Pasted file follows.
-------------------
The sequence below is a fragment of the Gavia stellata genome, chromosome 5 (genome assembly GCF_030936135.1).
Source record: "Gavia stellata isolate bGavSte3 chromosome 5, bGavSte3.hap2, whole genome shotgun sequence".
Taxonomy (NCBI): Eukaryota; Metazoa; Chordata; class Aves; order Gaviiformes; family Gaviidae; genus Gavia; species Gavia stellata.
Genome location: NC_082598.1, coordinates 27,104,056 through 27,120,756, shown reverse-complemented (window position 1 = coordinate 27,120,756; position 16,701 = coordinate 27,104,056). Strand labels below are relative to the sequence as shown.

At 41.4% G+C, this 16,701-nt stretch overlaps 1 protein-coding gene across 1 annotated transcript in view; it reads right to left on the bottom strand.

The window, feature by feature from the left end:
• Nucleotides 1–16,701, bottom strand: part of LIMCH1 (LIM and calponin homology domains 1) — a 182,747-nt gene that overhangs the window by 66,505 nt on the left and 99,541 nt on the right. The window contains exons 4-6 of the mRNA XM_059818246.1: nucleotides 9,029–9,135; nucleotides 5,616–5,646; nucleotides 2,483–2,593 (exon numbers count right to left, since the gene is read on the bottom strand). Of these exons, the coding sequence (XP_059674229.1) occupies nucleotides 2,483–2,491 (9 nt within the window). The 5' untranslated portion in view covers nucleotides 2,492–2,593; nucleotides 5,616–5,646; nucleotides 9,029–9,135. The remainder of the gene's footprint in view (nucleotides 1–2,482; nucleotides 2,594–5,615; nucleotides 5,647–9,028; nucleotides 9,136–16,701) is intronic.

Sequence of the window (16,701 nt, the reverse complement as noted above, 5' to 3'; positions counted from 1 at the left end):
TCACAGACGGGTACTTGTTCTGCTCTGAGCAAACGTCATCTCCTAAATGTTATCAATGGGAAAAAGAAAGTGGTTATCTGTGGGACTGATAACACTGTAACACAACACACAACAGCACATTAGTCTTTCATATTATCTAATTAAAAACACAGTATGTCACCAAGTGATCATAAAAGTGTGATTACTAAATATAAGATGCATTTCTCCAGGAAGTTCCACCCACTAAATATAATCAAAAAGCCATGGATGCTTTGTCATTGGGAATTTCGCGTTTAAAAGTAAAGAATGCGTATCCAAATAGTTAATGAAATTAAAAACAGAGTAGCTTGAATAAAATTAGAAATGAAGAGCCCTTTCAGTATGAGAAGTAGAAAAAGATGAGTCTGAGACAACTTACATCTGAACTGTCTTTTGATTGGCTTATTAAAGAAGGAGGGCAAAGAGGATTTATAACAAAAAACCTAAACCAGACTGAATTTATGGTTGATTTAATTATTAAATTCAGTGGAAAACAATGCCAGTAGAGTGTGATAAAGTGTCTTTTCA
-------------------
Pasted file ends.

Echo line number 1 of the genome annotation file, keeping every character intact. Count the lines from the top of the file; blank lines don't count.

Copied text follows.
The sequence below is a fragment of the Gavia stellata genome, chromosome 5 (genome assembly GCF_030936135.1).